Among modern species of honey-making bees, Apis
mellifera is the most common. Its genus name (Apis)
means “bee,” while its species name (mellifera) means
“honey-producing.” All of the information appearing on this page
refers to Apis mellifera.
A honeybee left to its own devices cannot live very long; to thrive, it
must live among its fellows in a colony. Although a colony of
honeybees comprises just two genders (male and female), its members
come in three types, or “castes”: infertile females (“workers,”
numbering in the tens of thousands), fertile males (several
hundred), and (usually) just one fertile female, the queen.
Collectively, 4,000 bees weigh only about a pound.
To support an average-sized colony, worker bees make
approximately a million foraging trips a year to collect flower
pollen (a protein-rich food), and about four times that many trips a
year to collect nectar (with which they’ll make honey, rich in
carbohydrates). But in temperate climates such as that of North
America, flowers don’t bloom—and therefore don’t produce pollen or
nectar—year round. Moreover, bees only forage during dry weather
and daylight hours. So, collectively, workers in a strong colony
may make more than 160,000 trips in a single day to keep the
hive stocked with groceries.
A single bee’s “honey stomach”—where it stores nectar it has
sipped from flowers for the trip from field to hive—is about the
size of a head of a pin. But the droplets of nectar collected are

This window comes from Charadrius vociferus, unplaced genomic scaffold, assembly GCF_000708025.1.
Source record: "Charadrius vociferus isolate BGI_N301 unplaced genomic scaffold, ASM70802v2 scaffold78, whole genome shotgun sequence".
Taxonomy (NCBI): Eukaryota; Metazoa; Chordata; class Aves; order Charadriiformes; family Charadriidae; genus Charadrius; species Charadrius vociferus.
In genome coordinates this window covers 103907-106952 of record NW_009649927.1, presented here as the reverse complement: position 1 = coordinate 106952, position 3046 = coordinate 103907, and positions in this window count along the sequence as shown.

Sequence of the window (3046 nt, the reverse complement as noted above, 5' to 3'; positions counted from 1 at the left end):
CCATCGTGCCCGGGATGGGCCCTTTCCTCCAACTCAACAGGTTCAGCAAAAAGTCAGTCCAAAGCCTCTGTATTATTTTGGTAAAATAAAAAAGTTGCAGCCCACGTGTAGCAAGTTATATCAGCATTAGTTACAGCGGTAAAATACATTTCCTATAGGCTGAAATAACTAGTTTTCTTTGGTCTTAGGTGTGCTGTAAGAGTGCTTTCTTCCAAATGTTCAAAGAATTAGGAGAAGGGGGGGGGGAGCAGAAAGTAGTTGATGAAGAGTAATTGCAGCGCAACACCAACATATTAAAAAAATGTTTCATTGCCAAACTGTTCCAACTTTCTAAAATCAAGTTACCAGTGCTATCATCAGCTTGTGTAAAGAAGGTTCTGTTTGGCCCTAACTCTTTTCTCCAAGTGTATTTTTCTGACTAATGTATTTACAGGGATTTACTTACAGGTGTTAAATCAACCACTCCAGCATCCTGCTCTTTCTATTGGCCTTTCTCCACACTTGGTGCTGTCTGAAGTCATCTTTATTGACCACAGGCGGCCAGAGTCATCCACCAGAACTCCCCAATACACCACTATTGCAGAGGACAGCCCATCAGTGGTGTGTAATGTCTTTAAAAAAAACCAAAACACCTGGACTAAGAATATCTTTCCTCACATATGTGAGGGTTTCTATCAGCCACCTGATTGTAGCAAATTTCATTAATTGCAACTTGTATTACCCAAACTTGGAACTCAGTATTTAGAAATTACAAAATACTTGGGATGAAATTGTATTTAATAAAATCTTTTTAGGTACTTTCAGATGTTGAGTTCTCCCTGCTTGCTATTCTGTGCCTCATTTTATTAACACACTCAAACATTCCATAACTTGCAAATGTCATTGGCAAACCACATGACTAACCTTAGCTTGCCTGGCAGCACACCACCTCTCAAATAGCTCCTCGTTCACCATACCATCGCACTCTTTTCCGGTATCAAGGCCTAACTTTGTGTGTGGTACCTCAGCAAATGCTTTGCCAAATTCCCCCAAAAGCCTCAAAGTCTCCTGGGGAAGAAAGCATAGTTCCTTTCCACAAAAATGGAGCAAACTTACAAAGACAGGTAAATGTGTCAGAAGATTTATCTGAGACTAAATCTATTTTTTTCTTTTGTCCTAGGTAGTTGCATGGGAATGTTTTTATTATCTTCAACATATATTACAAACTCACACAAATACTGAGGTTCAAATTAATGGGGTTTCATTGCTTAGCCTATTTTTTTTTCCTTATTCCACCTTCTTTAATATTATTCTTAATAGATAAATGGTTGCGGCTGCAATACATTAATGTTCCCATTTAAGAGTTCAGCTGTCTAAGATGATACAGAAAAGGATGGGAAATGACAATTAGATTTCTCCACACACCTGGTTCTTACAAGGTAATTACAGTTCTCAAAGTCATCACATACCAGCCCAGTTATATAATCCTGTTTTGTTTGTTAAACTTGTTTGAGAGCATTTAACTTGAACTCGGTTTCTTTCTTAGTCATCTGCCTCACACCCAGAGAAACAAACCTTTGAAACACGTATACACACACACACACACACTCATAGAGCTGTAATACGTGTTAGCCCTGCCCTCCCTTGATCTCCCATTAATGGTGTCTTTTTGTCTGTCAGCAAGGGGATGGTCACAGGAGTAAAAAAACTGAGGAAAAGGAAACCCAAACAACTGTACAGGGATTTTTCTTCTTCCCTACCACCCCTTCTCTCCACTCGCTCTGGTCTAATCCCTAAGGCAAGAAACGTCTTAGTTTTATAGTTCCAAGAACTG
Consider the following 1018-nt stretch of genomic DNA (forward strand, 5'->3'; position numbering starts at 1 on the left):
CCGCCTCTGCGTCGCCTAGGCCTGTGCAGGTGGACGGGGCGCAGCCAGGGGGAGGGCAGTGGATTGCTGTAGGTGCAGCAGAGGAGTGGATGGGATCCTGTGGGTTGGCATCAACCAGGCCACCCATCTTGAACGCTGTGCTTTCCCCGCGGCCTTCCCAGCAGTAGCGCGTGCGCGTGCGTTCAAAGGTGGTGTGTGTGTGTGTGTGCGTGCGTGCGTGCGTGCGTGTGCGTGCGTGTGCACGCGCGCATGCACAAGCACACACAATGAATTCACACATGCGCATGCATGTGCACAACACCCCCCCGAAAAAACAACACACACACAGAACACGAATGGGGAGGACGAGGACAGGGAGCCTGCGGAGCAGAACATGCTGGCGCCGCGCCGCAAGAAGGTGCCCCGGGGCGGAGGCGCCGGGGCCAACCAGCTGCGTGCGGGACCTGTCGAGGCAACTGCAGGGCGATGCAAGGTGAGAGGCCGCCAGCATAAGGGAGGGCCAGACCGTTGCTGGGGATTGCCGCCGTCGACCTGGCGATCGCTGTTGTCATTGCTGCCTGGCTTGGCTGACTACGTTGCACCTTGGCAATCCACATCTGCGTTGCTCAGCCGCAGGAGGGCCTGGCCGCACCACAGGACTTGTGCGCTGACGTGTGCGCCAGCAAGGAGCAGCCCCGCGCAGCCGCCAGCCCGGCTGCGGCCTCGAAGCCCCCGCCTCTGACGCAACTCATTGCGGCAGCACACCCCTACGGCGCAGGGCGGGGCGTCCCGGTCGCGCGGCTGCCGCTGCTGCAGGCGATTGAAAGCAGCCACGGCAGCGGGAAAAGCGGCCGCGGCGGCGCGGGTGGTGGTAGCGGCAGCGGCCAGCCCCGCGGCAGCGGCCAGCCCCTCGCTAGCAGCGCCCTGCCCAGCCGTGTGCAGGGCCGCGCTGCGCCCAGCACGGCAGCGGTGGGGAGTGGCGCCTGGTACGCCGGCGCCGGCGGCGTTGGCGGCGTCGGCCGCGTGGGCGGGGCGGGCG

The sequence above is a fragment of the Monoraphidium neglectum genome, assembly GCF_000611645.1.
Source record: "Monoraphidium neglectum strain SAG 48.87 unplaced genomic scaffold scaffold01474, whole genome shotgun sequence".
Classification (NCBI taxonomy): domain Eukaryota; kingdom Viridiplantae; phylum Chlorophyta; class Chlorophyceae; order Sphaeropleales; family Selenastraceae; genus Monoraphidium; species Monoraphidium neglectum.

much smaller. Approximately 1000 to 1500 visits to the tiny florets
of clover flowers are required to fill the honey stomach just once.
It takes about sixty full honey stomachs to make just a
thimbleful of honey. One pound of honey represents about ten
million nectar-foraging trips, made by countless numbers of bees.
Most westerners enjoy eating honey now and then, but the really
crucial, indispensable service rendered to people by bees is not
honey production but rather flower pollination-- which the bees
accomplish pretty much by accident, as they move among various
flowers. Think fruit trees and bushes, many vegetable crops, crops
we raise for seed oils, and crops we grow to feed livestock.
Without honeybees, then, our own grocery shelves would be much
Habitat destruction (via human development and sprawl) and
widespread use of herbicides and pesticides constitute the major
threats to honeybee survival. However, Apis mellifera is
much less troubled by these forces than are other species of insects
(most of which play important roles in maintaining healthy
ecosystems), chiefly because beekeepers can move their colonies,
when necessary, out of harm’s way. Native bees and other insects
don’t enjoy such protective supervision, and as a result are being
lost at alarming rates. Also extremely serious for honeybee
populations in recent years: infestations by two species of
How do bees make honey? Where does all the wax come from to build
honeycomb? Do bees hibernate in winter? What did ancient peoples
think of honeybees, and how did they learn to “keep” bees almost as
a farmer keeps other kinds of livestock?
Find the answers to these and other questions in A Keeper of
Bees: Notes on Hive and Home.